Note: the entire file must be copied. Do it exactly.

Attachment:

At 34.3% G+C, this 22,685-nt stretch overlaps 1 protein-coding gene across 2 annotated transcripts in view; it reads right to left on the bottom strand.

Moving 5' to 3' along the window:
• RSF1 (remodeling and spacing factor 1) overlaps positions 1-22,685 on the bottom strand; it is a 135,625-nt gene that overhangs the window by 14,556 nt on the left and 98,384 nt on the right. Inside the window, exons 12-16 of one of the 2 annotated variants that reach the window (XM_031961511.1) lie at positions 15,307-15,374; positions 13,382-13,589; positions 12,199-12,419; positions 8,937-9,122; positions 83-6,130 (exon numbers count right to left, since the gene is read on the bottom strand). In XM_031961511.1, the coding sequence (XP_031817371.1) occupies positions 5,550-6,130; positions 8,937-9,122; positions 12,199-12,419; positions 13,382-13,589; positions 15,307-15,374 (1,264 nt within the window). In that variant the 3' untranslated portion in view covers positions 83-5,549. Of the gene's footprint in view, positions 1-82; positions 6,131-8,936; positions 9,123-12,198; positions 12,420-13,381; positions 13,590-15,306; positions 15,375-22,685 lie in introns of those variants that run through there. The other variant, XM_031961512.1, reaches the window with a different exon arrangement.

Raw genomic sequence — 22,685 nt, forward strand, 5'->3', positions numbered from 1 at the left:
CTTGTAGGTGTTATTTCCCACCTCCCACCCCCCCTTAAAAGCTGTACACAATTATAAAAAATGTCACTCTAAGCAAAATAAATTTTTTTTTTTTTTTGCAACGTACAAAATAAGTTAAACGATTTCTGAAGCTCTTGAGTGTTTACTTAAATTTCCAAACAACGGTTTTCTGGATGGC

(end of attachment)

At 34.3% G+C, this 22,685-nt stretch overlaps 1 protein-coding gene across 2 annotated transcripts in view; it reads right to left on the bottom strand.

Moving 5' to 3' along the window:
• RSF1 (remodeling and spacing factor 1) overlaps positions 1-22,685 on the bottom strand; it is a 135,625-nt gene that overhangs the window by 14,556 nt on the left and 98,384 nt on the right. Inside the window, exons 12-16 of one of the 2 annotated variants that reach the window (XM_031961511.1) lie at positions 15,307-15,374; positions 13,382-13,589; positions 12,199-12,419; positions 8,937-9,122; positions 83-6,130 (exon numbers count right to left, since the gene is read on the bottom strand). In XM_031961511.1, the coding sequence (XP_031817371.1) occupies positions 5,550-6,130; positions 8,937-9,122; positions 12,199-12,419; positions 13,382-13,589; positions 15,307-15,374 (1,264 nt within the window). In that variant the 3' untranslated portion in view covers positions 83-5,549. Of the gene's footprint in view, positions 1-82; positions 6,131-8,936; positions 9,123-12,198; positions 12,420-13,381; positions 13,590-15,306; positions 15,375-22,685 lie in introns of those variants that run through there. The other variant, XM_031961512.1, reaches the window with a different exon arrangement.

Raw genomic sequence — 22,685 nt, forward strand, 5'->3', positions numbered from 1 at the left:
CTTGTAGGTGTTATTTCCCACCTCCCACCCCCCCTTAAAAGCTGTACACAATTATAAAAAATGTCACTCTAAGCAAAATAAATTTTTTTTTTTTTTTGCAACGTACAAAATAAGTTAAACGATTTCTGAAGCTCTTGAGTGTTTACTTAAATTTCCAAACAACGGTTTTCTGGATGGC